Brightlights Summary Report

The Brightlights project was funded as part of Brightlife’s ‘Bright Ideas’ strand. This fund encouraged local groups, voluntary organisations and businesses to come forward with ideas to reduce isolation and loneliness for older people within areas or communities of interest.

Brightlights was delivered by Little Actors Theatre Company, a non-profit provider of community performing arts activities, with an award of £9,120.

Key learning

  • Formalised business support and partnership networks can help delivery partners to develop their links with skills development organisations, while also enabling them to better serve their local communities by enriching their service offering.
  • Volunteering does not have to be done on a formal basis – members of the group can take on some of the required responsibilities while remaining ‘hands-on’ participants.

 

Development and delivery

The aim of the Brightlights project (originally called Neston Theatre Arts Club) was to reduce social isolation and loneliness among older people living in and around the Neston area, by delivering and encouraging participation in an over-50s theatre club.

During 60 sessions held over the course of 15 months, participants designed, developed and produced their own theatre show, with a view to performing it at the Leverhulme Drama Festival in April 2019.

Little Actors Theatre Company was well-established in the local community as a provider of performing arts activities for under-18s; Brightlights was its first such project involving older adults. A facilitator was recruited for the project, with support from the existing Artistic Director.

Participants were recruited through a promotional campaign in the local area.

It had been anticipated that a number of volunteers would also be recruited to facilitate delivery of the club sessions, however there was less interest than expected in this role – the project team reported that most people wanted to be involved as participants instead. In the end, five participants took on additional responsibilities to account for the lack of formal volunteers.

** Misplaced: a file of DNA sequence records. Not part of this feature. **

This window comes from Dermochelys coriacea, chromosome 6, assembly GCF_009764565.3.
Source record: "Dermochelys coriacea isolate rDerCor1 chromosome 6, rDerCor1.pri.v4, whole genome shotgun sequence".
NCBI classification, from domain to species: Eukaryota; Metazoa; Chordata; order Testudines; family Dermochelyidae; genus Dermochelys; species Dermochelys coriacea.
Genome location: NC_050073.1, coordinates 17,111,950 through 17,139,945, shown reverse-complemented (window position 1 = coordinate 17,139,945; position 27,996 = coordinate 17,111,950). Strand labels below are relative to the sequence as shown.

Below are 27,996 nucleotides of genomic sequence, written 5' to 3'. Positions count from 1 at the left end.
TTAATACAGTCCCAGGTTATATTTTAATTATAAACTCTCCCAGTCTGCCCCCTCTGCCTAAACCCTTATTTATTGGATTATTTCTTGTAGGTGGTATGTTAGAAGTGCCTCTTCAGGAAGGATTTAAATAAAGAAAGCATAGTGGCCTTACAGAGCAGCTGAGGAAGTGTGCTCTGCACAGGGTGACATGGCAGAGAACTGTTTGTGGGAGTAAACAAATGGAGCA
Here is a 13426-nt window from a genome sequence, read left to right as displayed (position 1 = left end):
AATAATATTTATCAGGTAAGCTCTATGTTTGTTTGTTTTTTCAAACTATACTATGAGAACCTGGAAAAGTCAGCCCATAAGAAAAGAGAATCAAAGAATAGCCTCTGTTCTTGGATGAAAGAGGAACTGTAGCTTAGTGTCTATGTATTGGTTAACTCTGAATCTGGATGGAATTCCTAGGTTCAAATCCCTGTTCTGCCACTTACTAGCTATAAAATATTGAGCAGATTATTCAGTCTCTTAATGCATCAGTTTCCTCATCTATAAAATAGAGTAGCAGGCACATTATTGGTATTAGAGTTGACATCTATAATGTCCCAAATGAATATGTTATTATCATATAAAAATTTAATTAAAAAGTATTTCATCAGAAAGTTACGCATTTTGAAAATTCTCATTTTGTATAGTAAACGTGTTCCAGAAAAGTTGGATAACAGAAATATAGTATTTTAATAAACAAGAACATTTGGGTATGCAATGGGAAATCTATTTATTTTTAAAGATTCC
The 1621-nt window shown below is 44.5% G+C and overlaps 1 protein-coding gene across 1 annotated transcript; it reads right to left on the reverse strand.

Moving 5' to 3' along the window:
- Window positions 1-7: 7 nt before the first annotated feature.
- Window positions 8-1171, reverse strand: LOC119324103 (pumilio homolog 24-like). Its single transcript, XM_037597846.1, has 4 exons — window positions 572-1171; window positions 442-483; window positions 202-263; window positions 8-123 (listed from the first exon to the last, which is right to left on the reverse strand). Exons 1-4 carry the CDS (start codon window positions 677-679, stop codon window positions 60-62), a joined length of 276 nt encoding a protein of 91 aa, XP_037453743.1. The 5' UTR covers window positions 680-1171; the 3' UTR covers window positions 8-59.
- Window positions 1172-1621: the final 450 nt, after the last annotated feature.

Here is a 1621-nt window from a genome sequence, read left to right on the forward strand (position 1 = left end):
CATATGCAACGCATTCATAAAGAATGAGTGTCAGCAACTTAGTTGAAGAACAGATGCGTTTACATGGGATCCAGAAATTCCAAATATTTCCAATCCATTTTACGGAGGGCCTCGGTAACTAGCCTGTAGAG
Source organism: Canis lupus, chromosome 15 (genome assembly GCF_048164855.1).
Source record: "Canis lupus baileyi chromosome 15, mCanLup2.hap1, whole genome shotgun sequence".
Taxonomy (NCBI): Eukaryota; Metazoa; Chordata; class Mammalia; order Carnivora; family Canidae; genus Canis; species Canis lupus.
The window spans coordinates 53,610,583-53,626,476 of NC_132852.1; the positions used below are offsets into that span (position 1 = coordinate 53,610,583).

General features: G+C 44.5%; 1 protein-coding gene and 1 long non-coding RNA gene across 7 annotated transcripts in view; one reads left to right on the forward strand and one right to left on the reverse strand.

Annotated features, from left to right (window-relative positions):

Participants decided on the name ‘Brightlights’ for the project, and successfully planned, produced and performed their show as planned (ultimately being nominated for several awards at the Leverhulme Drama Festival). An additional performance was given at Storyhouse in Chester.

 

Impact and legacy

The Brightlights project successfully engaged 27 older people, exceeding its participation target by 29%.

The project team reported that a number of friendships were established within the group. Many of these continued outside the project sessions, for example meeting for coffee and outings.

Many participants went on to support other areas of the delivery partner’s work, for example by becoming volunteers or by taking part in fundraising activities.

“One gentleman has helped with the youth theatre; painting sets, registering as a chaperone, front of house duties and a general enthusiasm for supporting our young people.”

In a survey by the project delivery team, the majority of participants expressed a desire to continue their involvement with the group beyond the end of the Brightlife-funded delivery period. However, responses suggested that a full fee-paying model would be prohibitive for some (or just unwelcome for most), so a sustainability model involving a combination of grant-funding and nominal fees was proposed.

The project team reported that delivery of the Brightlights project had been a positive experience for Little Actors Theatre Company, enabling it to build links with skills development organisations (such as Cheshire West Voluntary Action), while enriching its service offer to better serve the local community.

 

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